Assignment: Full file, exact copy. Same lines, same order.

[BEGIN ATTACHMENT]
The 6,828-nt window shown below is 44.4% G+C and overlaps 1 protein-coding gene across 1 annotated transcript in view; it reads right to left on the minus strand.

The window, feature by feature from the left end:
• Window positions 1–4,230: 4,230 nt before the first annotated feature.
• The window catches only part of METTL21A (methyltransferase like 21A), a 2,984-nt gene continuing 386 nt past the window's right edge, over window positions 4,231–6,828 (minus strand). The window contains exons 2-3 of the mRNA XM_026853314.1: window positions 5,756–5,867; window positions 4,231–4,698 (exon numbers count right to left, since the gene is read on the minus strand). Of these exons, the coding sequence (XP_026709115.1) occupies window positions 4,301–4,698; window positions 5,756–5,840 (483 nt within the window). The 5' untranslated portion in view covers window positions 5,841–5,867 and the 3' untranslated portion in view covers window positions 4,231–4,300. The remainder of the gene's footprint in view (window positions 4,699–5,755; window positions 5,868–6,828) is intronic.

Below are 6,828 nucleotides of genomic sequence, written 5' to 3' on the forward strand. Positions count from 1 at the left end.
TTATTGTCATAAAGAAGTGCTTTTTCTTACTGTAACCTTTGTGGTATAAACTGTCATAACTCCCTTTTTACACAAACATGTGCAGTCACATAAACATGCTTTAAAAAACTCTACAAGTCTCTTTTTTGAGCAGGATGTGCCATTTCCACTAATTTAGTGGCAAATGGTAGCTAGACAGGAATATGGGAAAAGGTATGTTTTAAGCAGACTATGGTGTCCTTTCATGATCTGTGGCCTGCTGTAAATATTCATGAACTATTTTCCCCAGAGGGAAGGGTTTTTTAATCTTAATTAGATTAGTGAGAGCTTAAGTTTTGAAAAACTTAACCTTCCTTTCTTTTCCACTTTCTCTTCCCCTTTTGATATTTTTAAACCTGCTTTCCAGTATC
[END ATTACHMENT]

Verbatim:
The 6,828-nt window shown below is 44.4% G+C and overlaps 1 protein-coding gene across 1 annotated transcript in view; it reads right to left on the minus strand.

The window, feature by feature from the left end:
• Window positions 1–4,230: 4,230 nt before the first annotated feature.
• The window catches only part of METTL21A (methyltransferase like 21A), a 2,984-nt gene continuing 386 nt past the window's right edge, over window positions 4,231–6,828 (minus strand). The window contains exons 2-3 of the mRNA XM_026853314.1: window positions 5,756–5,867; window positions 4,231–4,698 (exon numbers count right to left, since the gene is read on the minus strand). Of these exons, the coding sequence (XP_026709115.1) occupies window positions 4,301–4,698; window positions 5,756–5,840 (483 nt within the window). The 5' untranslated portion in view covers window positions 5,841–5,867 and the 3' untranslated portion in view covers window positions 4,231–4,300. The remainder of the gene's footprint in view (window positions 4,699–5,755; window positions 5,868–6,828) is intronic.

Below are 6,828 nucleotides of genomic sequence, written 5' to 3' on the forward strand. Positions count from 1 at the left end.
TTATTGTCATAAAGAAGTGCTTTTTCTTACTGTAACCTTTGTGGTATAAACTGTCATAACTCCCTTTTTACACAAACATGTGCAGTCACATAAACATGCTTTAAAAAACTCTACAAGTCTCTTTTTTGAGCAGGATGTGCCATTTCCACTAATTTAGTGGCAAATGGTAGCTAGACAGGAATATGGGAAAAGGTATGTTTTAAGCAGACTATGGTGTCCTTTCATGATCTGTGGCCTGCTGTAAATATTCATGAACTATTTTCCCCAGAGGGAAGGGTTTTTTAATCTTAATTAGATTAGTGAGAGCTTAAGTTTTGAAAAACTTAACCTTCCTTTCTTTTCCACTTTCTCTTCCCCTTTTGATATTTTTAAACCTGCTTTCCAGTATC